One Indian file resists the advance of pylons and smokestacks,
right at the bottom of the hollow between the main embankments.
Forsaken sentries captive at home,
ashy relics of earth, air, water and fire.
This land has forgotten that once it teemed with countless arrays.
They know and strive to last till worms return to claim what’s theirs.
Of Leaps And Old Booksellers
Did you notice the limper?
It could leap, but hardly walk.
And the beached whale?
What a disgrace! It wanted to be a shell,
for someone to pick up and hold in their hand.
So it leapt onto the shore.
How unfair this world turns out to be.
And Einstein? What did Einstein say?
That space and time are relative?
Inertial observers? What do you know of inertia?
Whoever grasped anything of all that?
Life is made of leaps:
those of faith and those of rashness.
See, in the end the limper is not that disadvantaged,
and whales not that ingenuous,
and Einstein not so beyond comprehension.
Actually, they weren’t fond of leaps at all.
But we’d better set off now,
for we’re not limpers,
and we’re not whales,
and we’re not relativists.
The old bookseller is waiting for us in the backshop,
you know how he is: he doesn’t stand latecomers,
gets angry for the slightest thing.
Yes, he can really catch fire under water.
He’ll give us some more dusty book to read,
who knows, maybe on limpers,
or disorientated whales,
or half-crazed theoreticians.
He never gives us books for common people.
Come on, let’s go, are you not curious?
No, don’t tell me! You’re afraid of the old bookseller?
Of what may finish in your hand?
You’re pretty fit,
and it’s only a little leap.
The Road Eater
Knight’s heart, blade’s tenacity, breaker’s rush—
crammed into a puny body, wan like wrinkled fruit.
Furrows of thousands of miles from soles up to forehead.
Each square inch of skin tells of dusty roads, impossible paths,
snow and slush, salt-filled and glacier-skimming thin air.
Each face wrinkle bears breath-sucking ascent’s and
knee-cracking descent’s stretches, timeless and
spaceless days, without a stop and without a home,
full but of solitude. Unending lengths under blazing sun,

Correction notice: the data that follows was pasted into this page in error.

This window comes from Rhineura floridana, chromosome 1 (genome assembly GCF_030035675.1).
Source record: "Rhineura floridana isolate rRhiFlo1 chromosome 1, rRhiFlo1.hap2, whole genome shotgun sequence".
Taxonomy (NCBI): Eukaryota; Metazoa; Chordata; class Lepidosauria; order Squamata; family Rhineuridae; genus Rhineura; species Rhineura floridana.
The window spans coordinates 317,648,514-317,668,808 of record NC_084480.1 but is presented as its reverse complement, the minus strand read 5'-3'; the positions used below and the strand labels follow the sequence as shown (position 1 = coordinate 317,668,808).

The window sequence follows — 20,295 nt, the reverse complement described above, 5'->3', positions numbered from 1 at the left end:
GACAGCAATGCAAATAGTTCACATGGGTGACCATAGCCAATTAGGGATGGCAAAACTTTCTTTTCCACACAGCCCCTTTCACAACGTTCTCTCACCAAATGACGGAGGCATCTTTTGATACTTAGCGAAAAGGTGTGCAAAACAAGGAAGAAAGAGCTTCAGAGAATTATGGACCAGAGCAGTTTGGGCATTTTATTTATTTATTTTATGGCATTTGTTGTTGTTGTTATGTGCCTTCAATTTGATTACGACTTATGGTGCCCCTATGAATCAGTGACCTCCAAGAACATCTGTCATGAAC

through soupy fogs greedy for effort and sweat, by the clearest
freeze’s sharp and shimmering light and the most stifling
sultriness’s fuzzy glow. Past this and more his short
steps have pushed him in front of the ultimate
challenger. There where the roads end, where he’d
anyway arrived whatever route he might have taken. For
the only defiance he could have never avoided. And what seas
and mountain ranges, steppes and deserts, asphalt rivers
and intricate mazes, hailstorms and rushing squalls
couldn’t do, neither could his breath’s draining
rhythm nor his pace’s obsessive beat—a little cloud
could. Pure and harmless, but fixed and non-bypassable,
up there, just a touch higher than the summits in the distance,
to filch the setting sun’s feeble late beams. At the last the
knight loses the single combat, the blade snaps off,
the breaker slackens and looks for some easier
landing place on the even shore. The little foam left
disappears from view in the sand. The cloudlet dissolves.
— by Alessio Zanelli
Copyright ©2012, by Alessio Zanelli. All Rights Reserved.
Alessio Zanelli, Italian, has long adopted English as his literary language and his work has appeared widely in magazines from 12 countries including, in the USA, California Quarterly, Concho River Review, Hawai’i Pacific Review, Italian Americana, Potomac Review and World Literature Today. His fourth collection, Over Misty Plains, was published by Indigo Dreams in early 2012. He is the poetry editor of Private Photo Review and the Italian Stanza Representative for the Poetry Society of London.